Many homeowners love the look and smell of a freshly carved jack-o-lantern with a small candle inside, but did you know every year jack-o-lanterns with candles cause home fires all across the country? Often these decorations are set out and left to burn with little to no supervision, which is always a risk with any candle, regardless of whether it is inside a pumpkin or not. Battery powered lights are a much safer alternative to that of a lit candle in a jack-o-lantern. They still provide the lighting needed to transform the pumpkin into a spooky decoration, and many battery powered candles flicker to create the same look as a candle.
Safe, Well Lit Walkways
Part of the fun of Halloween is creating a spooky atmosphere around your home for trick-or-treaters, and this usually involves lower light levels. However creating a low light environment around your home may actually be a mistake. First off, this creates more tripping hazards for trick-or-treaters and friends visiting your home. It is your responsibility to maintain safe walkways around your home, and doing so will help avoid claims on Halloween.
If you want to create low light displays, a good tip is to set these up either on the second story or off to the side of the main walkway. This allows you to keep your walkways, porch stairs and other key areas lit while still creating that quintessential atmosphere. You can also place downward facing lights along your walkways to keep them well lit but avoid lighting up the whole yard. While on the subject of walkways and stairs, make sure everything is in correct repair before you welcome guests and trick-or-treaters onto your property. Fix loose stairs or patch broken walkways to ensure there are no hazards for those that enter your house. This will help avoid claims on Halloween and when winter weather hits later in the year.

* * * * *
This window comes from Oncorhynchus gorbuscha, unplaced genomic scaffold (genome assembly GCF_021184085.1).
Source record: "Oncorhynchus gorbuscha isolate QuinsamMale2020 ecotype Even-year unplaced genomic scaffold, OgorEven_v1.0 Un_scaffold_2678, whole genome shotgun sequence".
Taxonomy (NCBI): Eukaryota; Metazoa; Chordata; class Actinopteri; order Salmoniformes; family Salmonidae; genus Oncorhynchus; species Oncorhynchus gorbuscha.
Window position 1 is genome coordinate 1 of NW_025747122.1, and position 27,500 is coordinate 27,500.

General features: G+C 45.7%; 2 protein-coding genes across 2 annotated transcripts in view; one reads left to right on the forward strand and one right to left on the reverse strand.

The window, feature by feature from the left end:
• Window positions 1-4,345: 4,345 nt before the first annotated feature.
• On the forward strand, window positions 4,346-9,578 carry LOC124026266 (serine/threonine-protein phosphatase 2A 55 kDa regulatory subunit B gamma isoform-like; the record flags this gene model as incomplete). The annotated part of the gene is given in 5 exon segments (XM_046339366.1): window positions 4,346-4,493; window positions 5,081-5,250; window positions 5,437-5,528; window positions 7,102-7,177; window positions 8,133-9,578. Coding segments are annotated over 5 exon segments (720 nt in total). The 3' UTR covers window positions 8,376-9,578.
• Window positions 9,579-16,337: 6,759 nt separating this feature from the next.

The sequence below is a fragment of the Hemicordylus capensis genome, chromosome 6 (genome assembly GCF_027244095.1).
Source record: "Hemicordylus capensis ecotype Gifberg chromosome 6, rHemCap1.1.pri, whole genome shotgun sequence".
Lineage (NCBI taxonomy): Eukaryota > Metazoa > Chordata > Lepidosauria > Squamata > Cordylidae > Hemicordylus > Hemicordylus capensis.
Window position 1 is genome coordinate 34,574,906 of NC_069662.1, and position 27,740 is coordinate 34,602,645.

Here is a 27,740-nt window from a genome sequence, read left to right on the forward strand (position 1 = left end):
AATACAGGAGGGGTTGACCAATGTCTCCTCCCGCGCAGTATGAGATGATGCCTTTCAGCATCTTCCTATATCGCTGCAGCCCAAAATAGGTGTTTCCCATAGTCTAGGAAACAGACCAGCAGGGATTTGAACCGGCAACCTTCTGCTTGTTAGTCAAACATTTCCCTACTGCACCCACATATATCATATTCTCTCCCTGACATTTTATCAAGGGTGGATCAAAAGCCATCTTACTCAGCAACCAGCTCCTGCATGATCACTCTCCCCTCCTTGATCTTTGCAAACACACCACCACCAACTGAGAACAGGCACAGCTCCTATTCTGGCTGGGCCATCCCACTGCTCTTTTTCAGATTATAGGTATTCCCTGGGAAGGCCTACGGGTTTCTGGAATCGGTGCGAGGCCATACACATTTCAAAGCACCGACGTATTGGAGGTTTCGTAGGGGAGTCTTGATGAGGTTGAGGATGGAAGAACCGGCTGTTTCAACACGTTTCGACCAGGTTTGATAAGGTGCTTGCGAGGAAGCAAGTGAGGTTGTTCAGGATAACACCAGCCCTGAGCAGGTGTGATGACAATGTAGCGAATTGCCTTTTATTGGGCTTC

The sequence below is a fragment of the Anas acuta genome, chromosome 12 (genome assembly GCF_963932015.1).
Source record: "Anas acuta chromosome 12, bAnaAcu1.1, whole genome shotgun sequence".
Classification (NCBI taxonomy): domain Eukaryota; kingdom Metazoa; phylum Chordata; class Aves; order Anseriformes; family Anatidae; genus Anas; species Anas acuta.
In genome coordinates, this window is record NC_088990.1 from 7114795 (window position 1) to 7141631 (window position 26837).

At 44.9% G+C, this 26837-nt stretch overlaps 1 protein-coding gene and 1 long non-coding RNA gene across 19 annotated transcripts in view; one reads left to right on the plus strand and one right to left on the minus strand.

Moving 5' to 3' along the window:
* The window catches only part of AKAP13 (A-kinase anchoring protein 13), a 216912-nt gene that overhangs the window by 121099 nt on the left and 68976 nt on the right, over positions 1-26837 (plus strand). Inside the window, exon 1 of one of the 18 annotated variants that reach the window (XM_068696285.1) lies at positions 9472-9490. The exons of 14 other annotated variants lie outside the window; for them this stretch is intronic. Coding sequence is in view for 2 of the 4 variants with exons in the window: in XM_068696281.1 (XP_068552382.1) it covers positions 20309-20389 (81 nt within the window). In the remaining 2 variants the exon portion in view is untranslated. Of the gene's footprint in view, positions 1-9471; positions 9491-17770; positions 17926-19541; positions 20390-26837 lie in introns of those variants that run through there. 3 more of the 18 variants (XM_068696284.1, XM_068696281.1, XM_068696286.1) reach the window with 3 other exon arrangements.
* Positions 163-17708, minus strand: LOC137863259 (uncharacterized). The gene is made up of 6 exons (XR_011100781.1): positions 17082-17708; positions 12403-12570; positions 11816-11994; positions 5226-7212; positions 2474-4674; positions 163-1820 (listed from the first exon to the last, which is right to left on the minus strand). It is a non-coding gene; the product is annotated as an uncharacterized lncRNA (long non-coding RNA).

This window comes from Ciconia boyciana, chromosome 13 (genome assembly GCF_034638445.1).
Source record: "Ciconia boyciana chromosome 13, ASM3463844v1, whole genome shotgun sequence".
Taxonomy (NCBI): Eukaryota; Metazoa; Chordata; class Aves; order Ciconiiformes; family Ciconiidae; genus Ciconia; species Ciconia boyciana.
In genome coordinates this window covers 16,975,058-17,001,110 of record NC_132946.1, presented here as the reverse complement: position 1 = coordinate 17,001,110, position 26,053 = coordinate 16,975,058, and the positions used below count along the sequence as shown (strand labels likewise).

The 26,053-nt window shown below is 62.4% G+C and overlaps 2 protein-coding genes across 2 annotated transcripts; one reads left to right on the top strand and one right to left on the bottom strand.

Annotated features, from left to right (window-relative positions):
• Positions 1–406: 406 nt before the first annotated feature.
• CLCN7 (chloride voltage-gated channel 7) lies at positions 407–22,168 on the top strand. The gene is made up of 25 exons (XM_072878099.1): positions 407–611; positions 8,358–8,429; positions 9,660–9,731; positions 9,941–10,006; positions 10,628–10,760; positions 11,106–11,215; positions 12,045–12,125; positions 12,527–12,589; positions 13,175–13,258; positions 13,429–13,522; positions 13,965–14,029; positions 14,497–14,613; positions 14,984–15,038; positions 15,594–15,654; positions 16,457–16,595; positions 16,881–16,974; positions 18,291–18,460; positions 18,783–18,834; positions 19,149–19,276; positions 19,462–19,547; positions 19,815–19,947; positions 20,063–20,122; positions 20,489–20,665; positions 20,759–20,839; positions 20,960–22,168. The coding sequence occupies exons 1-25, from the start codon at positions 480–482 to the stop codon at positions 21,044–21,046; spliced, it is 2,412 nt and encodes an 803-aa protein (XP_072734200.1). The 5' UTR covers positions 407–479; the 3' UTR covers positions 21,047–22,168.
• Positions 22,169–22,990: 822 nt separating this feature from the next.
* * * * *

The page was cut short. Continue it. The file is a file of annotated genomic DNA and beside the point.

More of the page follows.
Speaking of lighting, while Halloween brings many well-meaning guests to your door, it can also bring some mischievous or unwanted guests as well. The best way to combat unwanted guests and those more focused on “tricks” is to install motion lights. Place motion lights in any dark or vulnerable areas around your home. This includes the front yard, back yard, and any side yard areas that are accessible to others. If you’re worried about the front motion light spoiling the Halloween atmosphere, you can always turn it off early in the evening and turn it back on after those visiting your door for candy have gone home. Should your home sustain any substantial damage during Halloween, make sure to call the police and document all the damage as soon as you can.
Halloween, Thanksgiving and the upcoming holiday season represent a joyful time of year, but it is also a time when many homeowners claims are filed. We hope these tips help you avoid claims on Halloween so you can enjoy this time of year without any unwanted scares. Ready your home for the holidays by checking with Square State Insurance to ensure you have the best homeowners policy for your needs. Contact Square State Insurance today to learn more or to get a free quote.